Although I’m not fluent in any language other than English, I know enough French and German to communicate effectively in all the countries that we traverse this holiday. Even though many of their population will be far more proficient in my language than I am in theirs, I take pains to at open every conversation with a few words in one of the native tongues.

As always, the people I speak to are pleased to hear a tourist make an effort, no matter how feeble. When our camper van runs out of water on the Luxembourg border, I’m able to ask very politely at the nearest  campsite if we may fill up our tank there, even though we’re not stopping overnight, and I negotiate a reasonable rate. The gnaediges Frau in charge is devastated when the freezing temperature prevents her standpipe from cooperating, “because you took the trouble so ask me so nicely in German”.

When continuing cold weather in Trier saps the life out of the motorhome battery, I’m able to accost the nearest motorist in an appropriate manner to ask for a jump-start.

Understanding the  local road signs enables me to navigate effectively whenever roadworks stump the satnav. My husband is surprised when I explain that Einbahnstrasse means “one-way street”:  he’d thought it was just a very common road name. He’d also been wondering why so many signs from different towns directed us to the unmapped resort of Umleitung. “That’s German for ‘diversion’,” I tell him.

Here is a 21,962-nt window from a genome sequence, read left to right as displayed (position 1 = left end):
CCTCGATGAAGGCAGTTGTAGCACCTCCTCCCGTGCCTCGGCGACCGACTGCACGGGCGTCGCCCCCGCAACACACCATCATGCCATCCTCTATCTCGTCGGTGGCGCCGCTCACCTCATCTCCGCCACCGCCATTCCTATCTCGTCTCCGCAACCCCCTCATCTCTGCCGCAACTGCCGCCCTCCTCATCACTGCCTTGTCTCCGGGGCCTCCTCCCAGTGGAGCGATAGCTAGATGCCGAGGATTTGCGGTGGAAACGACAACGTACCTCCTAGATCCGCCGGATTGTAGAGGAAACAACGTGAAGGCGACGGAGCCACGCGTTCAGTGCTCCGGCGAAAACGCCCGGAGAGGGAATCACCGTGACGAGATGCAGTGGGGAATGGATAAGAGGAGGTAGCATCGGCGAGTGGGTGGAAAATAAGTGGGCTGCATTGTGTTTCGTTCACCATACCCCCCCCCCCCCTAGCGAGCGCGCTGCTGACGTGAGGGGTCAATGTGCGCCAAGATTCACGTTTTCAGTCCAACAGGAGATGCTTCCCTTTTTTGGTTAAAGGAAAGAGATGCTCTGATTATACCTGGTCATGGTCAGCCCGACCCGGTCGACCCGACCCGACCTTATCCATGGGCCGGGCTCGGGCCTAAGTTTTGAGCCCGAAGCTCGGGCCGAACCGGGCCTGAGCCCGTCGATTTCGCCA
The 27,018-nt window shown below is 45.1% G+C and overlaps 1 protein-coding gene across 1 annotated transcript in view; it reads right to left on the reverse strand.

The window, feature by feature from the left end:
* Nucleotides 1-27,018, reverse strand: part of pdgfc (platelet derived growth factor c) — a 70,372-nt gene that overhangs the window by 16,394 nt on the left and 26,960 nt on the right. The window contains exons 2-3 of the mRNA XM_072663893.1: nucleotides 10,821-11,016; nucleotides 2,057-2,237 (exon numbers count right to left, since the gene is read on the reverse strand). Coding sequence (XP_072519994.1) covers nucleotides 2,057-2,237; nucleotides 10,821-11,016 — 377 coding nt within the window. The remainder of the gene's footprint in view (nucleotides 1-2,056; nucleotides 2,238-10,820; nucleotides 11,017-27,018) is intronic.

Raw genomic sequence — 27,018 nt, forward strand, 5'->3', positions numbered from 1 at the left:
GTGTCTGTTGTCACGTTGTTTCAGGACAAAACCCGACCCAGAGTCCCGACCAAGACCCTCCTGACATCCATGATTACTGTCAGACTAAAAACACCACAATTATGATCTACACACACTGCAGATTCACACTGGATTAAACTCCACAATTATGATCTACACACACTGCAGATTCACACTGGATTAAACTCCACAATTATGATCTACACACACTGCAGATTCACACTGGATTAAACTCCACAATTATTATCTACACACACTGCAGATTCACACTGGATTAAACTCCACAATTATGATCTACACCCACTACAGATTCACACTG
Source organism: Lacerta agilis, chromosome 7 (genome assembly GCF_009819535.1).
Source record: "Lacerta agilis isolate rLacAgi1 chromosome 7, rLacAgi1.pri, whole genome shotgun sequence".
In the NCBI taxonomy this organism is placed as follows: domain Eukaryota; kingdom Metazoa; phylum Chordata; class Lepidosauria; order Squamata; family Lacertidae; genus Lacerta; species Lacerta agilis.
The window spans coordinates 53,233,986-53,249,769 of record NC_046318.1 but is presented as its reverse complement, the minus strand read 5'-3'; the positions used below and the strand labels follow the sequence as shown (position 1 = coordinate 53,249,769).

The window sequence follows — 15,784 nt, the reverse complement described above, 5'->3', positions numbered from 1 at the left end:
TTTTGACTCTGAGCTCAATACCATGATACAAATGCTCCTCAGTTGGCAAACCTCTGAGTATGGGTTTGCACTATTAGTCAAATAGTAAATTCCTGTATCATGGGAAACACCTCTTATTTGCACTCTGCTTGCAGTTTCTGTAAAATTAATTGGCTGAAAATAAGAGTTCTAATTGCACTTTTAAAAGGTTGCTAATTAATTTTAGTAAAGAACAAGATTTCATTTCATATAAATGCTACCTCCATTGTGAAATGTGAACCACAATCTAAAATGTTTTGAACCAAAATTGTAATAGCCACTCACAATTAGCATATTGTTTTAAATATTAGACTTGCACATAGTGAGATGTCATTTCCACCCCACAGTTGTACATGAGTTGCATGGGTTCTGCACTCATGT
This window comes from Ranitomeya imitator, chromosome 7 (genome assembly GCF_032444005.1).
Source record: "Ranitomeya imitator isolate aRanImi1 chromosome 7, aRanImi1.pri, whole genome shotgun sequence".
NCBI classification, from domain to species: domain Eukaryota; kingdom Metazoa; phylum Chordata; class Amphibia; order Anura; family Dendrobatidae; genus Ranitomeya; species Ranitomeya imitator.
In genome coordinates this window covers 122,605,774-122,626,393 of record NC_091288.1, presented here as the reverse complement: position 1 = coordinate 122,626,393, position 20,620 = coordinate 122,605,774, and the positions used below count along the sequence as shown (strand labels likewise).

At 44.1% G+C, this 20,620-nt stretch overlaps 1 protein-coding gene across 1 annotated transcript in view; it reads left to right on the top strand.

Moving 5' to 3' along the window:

Porta Nigra in Trier, Germany
Husband and daughter dwarfed by the glory that was the Roman Empire

Even so, I’m happy to opt for the English language setting on the Luxembourg City tourist train commentary. It’s accessible in any one of eight languages at the touch of a button.

On the upper deck of the open-top tourist bus in Trier, plugging my complimentary earphones into the socket on the panel in front of my knees, I flick to Option 1 for English and instruct my daughter to do the same.